Increasingly, though, other business drivers are justifying spending on PLM. Engines and drivetrain company Integral Powertrain works with giants of the automotive industry, and its systems have to be in tune with those of customers. "We moved to a PLM approach because we have to work with clients as if we were part of their organisation," says marketing manager Mike Hegarty. Integral has used Catia from Dassault Systemes as its primary CAD system for many years, "but with the number of parts and specifications and the information that comes with them you need a PLM system over and above CAD," says Hegarty. "Really it wraps together everything we do." Integral recently upgraded to Dassault's V6 PLM system which has added visualisation features that will be used in non-engineering functions as welt as for collaborative engineering.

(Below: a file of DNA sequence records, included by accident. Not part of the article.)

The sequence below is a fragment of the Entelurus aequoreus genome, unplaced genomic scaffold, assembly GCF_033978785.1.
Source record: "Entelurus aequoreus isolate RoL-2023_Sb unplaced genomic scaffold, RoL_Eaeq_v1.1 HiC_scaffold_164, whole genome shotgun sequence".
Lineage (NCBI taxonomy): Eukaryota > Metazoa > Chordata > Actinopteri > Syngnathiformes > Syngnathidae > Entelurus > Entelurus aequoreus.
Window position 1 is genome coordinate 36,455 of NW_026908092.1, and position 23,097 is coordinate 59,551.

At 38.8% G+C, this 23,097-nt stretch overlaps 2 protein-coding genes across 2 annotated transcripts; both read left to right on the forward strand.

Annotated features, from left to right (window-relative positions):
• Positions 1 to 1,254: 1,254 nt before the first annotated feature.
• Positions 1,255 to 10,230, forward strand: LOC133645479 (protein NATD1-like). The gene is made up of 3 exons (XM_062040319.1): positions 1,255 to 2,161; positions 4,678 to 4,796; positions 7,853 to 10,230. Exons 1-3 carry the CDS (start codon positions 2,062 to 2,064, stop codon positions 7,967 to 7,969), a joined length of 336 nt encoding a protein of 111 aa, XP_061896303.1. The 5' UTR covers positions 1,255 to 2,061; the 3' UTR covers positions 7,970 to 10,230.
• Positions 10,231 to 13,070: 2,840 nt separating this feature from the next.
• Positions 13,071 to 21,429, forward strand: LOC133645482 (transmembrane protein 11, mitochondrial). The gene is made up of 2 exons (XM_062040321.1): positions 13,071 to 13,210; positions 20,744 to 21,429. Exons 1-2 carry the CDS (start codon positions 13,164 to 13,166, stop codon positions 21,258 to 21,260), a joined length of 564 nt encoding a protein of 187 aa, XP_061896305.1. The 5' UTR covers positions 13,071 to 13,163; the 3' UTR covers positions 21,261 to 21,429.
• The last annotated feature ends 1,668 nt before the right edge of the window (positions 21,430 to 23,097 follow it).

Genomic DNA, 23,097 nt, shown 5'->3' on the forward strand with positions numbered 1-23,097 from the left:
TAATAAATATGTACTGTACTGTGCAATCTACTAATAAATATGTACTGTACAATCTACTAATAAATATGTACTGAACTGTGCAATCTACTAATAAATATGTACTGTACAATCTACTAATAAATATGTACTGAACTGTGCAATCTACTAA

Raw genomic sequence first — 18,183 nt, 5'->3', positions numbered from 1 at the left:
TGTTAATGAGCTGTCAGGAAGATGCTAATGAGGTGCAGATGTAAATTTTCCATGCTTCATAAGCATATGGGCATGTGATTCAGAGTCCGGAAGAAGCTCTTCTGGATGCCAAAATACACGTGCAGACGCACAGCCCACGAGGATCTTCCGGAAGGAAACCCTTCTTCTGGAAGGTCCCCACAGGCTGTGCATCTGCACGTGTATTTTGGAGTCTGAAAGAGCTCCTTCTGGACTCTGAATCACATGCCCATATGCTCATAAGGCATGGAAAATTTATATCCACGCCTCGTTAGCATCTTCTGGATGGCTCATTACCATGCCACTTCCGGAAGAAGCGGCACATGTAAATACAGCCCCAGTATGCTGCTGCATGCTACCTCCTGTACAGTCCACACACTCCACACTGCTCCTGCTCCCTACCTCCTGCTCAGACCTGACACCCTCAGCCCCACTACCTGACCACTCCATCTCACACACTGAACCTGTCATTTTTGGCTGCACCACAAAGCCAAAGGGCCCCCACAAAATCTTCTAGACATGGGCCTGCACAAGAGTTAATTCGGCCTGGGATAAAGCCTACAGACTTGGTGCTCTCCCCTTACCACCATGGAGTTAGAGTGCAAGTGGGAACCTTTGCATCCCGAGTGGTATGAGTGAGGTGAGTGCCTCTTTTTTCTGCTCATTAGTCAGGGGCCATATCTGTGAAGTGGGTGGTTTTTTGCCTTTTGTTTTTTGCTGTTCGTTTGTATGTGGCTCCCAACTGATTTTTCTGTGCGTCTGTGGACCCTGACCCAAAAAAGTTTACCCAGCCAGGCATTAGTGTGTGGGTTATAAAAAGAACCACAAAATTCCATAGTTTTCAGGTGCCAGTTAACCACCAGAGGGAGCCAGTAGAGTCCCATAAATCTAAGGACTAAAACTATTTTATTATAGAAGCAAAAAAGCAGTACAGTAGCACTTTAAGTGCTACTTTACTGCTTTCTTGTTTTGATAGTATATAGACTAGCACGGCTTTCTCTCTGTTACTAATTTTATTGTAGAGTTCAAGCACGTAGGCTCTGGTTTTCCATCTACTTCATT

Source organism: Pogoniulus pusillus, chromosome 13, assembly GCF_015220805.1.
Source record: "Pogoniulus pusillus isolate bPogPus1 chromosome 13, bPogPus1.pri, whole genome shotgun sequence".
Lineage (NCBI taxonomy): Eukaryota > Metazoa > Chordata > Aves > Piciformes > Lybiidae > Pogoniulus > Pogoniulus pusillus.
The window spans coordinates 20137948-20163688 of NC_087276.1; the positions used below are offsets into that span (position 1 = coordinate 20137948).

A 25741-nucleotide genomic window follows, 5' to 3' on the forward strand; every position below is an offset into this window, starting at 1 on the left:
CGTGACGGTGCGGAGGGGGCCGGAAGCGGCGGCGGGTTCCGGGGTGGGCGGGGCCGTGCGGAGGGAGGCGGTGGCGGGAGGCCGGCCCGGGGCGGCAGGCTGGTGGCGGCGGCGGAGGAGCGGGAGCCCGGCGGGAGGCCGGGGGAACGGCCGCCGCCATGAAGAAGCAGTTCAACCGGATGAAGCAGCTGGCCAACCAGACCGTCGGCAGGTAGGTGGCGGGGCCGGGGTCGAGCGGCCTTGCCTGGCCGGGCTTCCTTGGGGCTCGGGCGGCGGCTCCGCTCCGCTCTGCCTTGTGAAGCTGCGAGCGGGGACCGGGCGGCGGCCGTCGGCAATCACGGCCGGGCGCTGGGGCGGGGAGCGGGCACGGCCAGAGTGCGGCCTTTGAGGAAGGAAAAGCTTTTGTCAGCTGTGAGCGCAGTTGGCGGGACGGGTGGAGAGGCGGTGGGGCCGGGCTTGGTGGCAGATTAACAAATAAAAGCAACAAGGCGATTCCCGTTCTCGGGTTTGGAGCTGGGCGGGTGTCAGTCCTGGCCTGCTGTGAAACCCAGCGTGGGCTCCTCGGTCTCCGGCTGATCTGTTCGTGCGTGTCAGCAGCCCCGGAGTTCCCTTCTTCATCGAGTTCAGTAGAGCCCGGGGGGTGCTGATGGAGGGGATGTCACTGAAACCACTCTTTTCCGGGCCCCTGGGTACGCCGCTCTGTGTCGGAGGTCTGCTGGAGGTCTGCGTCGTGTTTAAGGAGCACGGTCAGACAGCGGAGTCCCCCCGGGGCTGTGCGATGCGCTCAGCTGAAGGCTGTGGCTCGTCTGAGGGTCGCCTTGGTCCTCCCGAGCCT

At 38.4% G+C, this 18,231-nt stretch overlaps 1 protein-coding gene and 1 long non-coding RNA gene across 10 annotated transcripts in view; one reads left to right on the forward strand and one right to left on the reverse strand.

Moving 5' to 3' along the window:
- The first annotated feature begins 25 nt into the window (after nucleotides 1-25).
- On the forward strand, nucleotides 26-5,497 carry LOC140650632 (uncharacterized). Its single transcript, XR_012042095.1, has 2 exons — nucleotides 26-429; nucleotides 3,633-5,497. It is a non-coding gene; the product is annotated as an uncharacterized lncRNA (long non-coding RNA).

It's product complexity that drives the need for PLM now, says Hegarty. Highly complex assemblies have a tot of design data in themselves. "When you add in materials, engineering analysis results, suppliers and so on you grow a huge amount," he says. "We need management systems for that, and with PLM we can capture the intellectual property we've generated and reuse it in other projects while maintaining individual security for our clients."
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Title Annotation:SOFTWARE
Author:Lucas, Richard
Publication:Professional Engineering Magazine
Date:Jan 1, 2013